On August 16, 2022, President Biden signed the Inflation Reduction Act (H.R. 5376) into law after the U.S. House and Senate passed the package in the first weeks of August. After over a year of negotiations, Senate Democrats agreed to a narrow bill to invest in energy initiatives, curb drug prices and reduce the deficit, paid for by new corporate taxes. Here are some of the most notable Inflation Reduction Act tax credits and rebates included:
Inflation Reduction Act Tax Credits: Green Energy
The law structures various green energy tax credits as tiered incentives and applies the structure to several new and existing tax credits, including:
A new credit for selling or using a qualified mixture of sustainable aviation fuel (SAF);
A new credit for the domestic production of clean fuels based on their carbon emissions;
A new credit to produce clean hydrogen;
A production tax credit (PTC) for electricity generated from renewable energy sources was extended;
An investment tax credit for renewable energy property;
Credit for advanced energy projects; and
New production and investment tax credits related to clean electricity.
Several existing tax incentives were extended, including the following:
Credit for carbon capture facilities;
Credit for qualified energy efficiency improvements for residential energy property;
Credits for biodiesel, renewable diesel, alternative fuels, and alternative fuel mixtures; and
Deduction for energy-efficient commercial buildings.
Inflation Reduction Act Tax Credits: Electric Vehicles
The measure modifies the existing tax credit that provides as much as $7,500 to individuals for purchases of qualifying electric vehicles. The measure changes the credit, so it:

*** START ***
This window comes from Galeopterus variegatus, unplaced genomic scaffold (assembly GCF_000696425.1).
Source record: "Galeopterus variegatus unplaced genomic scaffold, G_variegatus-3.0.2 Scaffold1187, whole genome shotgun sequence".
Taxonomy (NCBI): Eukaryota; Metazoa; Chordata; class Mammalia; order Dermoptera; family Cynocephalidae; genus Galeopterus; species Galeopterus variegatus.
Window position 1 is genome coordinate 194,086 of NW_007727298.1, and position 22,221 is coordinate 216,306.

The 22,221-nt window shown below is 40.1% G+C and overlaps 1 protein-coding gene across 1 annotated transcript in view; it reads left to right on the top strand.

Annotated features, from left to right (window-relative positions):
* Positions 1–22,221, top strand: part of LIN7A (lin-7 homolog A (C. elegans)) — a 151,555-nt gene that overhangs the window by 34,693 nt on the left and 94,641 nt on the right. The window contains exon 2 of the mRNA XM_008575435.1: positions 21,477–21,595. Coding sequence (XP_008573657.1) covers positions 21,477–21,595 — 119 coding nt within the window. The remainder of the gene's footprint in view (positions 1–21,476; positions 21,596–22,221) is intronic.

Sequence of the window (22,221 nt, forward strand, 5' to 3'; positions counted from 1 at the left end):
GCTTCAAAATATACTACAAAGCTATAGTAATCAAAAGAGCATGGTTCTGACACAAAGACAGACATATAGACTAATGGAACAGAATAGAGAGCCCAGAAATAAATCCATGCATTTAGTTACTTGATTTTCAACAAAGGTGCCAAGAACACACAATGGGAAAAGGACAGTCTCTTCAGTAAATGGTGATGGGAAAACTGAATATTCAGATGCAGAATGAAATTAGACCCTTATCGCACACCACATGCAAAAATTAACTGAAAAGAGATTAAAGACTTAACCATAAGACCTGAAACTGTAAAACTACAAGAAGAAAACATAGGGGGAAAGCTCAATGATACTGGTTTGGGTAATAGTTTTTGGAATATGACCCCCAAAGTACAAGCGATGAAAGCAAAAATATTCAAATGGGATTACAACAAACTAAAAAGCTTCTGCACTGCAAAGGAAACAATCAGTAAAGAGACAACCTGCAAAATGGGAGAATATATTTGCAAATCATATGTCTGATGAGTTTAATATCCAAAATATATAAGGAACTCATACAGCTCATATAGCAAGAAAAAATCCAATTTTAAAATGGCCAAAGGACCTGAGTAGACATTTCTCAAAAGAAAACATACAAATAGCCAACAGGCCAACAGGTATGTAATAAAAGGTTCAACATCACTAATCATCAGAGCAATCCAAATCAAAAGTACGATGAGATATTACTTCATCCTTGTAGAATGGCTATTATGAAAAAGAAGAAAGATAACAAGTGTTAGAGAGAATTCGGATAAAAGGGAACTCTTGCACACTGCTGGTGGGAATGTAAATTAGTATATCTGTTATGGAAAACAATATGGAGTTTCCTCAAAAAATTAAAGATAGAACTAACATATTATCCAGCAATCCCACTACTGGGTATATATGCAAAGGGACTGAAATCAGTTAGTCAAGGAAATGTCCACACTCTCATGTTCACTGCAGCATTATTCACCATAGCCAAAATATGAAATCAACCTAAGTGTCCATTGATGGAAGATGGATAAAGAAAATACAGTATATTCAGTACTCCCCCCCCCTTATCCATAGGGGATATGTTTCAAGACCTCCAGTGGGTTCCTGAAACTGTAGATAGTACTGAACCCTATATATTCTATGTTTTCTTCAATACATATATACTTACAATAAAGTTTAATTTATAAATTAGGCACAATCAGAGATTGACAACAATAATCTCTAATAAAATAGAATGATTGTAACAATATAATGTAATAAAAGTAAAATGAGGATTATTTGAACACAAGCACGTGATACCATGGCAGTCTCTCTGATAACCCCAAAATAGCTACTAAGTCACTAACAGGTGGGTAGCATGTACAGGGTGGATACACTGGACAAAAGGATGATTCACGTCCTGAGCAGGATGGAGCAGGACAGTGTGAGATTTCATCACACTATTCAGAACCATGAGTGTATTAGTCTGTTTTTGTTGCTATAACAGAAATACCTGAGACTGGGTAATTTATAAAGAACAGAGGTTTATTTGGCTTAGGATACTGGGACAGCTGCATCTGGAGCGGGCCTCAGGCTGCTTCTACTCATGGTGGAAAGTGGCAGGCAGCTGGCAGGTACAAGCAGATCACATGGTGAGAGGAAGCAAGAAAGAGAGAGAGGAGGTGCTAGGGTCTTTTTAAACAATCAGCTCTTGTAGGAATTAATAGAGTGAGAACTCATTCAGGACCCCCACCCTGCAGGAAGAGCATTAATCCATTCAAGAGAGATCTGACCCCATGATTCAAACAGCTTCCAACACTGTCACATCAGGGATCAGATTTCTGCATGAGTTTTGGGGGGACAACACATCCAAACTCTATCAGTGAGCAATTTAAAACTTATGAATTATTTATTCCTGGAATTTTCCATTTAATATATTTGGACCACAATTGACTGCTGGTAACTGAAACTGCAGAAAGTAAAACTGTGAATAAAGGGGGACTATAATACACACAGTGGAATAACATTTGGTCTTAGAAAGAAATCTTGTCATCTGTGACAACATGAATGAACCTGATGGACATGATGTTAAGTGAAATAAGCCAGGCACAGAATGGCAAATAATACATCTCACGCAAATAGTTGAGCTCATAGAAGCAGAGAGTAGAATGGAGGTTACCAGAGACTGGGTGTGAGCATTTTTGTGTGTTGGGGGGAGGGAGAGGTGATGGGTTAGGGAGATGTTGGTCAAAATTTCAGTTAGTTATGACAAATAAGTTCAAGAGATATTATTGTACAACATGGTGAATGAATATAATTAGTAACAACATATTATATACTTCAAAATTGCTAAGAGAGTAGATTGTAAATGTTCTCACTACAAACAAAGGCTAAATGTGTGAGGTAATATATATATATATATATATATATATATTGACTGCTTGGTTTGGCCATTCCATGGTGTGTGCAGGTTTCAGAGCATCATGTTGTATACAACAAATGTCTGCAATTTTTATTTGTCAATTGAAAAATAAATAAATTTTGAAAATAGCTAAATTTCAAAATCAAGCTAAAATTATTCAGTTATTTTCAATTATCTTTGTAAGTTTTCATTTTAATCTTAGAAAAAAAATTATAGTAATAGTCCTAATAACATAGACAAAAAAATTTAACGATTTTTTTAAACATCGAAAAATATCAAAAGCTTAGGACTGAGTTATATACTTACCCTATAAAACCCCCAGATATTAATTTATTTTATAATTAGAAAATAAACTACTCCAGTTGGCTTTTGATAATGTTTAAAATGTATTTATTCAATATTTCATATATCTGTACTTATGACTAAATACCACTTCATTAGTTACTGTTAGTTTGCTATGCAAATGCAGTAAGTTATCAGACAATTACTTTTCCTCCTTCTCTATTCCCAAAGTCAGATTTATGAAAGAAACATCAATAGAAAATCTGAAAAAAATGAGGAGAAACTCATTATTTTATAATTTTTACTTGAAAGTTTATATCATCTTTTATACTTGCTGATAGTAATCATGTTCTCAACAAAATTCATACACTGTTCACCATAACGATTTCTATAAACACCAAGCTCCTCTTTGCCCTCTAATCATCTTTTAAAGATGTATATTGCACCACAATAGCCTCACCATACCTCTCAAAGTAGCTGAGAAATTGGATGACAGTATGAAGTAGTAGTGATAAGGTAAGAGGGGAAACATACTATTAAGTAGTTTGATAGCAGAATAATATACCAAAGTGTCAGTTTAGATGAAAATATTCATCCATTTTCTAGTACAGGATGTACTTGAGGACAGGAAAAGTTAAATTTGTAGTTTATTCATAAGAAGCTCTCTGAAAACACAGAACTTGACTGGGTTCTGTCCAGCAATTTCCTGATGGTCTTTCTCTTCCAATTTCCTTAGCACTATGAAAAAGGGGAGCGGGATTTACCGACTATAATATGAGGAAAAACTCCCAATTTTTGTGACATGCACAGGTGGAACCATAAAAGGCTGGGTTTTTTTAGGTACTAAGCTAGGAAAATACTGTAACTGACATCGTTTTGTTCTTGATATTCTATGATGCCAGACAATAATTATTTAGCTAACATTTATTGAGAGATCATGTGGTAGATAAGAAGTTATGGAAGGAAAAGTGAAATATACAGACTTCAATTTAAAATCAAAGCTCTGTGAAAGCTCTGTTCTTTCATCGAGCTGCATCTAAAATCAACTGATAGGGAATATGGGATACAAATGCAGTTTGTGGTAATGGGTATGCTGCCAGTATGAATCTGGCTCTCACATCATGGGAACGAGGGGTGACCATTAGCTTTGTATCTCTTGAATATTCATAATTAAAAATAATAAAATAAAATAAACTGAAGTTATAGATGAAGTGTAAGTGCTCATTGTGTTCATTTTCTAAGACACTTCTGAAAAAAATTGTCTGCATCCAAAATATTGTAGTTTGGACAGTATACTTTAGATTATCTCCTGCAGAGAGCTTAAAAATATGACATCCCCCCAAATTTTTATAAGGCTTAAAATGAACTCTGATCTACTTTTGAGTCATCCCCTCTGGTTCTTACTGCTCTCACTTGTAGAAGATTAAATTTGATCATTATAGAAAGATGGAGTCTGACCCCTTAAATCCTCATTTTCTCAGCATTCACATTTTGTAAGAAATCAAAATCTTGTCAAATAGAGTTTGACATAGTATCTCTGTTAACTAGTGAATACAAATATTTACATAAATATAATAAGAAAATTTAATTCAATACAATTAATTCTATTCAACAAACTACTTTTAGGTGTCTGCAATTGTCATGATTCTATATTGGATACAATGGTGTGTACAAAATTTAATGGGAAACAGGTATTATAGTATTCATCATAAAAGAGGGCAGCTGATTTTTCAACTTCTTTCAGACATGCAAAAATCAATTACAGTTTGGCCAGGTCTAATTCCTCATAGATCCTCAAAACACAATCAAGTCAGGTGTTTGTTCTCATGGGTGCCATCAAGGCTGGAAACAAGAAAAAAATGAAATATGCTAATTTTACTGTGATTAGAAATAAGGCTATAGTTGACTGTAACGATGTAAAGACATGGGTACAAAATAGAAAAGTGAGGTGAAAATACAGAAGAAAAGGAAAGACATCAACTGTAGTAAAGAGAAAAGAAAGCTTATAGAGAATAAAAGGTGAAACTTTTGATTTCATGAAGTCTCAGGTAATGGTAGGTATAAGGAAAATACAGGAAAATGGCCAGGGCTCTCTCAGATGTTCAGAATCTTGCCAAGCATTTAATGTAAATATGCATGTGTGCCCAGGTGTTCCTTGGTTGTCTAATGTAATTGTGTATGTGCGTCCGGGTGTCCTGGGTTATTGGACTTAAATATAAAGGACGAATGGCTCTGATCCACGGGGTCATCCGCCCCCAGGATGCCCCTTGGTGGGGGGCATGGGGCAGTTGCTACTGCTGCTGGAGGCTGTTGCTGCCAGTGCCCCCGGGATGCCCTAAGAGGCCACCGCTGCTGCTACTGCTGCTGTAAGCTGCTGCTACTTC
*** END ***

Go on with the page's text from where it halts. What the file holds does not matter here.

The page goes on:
Applies to “clean vehicles” such as electric and fuel cell vehicles;
Applies to vehicles with final assembly occurring in the United States;
Equals $3,750 if a certain percentage of the critical minerals contained in the vehicle’s battery is extracted or processed in the United States;
Equals $3,750 if a certain percentage of the value of components in a vehicle’s battery is manufactured or assembled in North America; and
Phases out beginning at $300,000 for joint filers and $150,000 for single filers.
The measure bars credits if the suggested retail price of vehicles exceeds specific amounts.
The measure also establishes credits for purchasing a:
Commercial clean vehicles manufactured primarily for use on public streets, roads, and highways. Vehicles that operate exclusively on railroads are excluded. The credit equals 30% of the vehicle’s sale price or the incremental cost of the vehicle, whichever is less; or
Used clean vehicle. The credit equals $4,000 or 30% of the vehicle’s sale price, whichever is lower. It phases out at $150,000 for joint filers and $75,000 for single filers.
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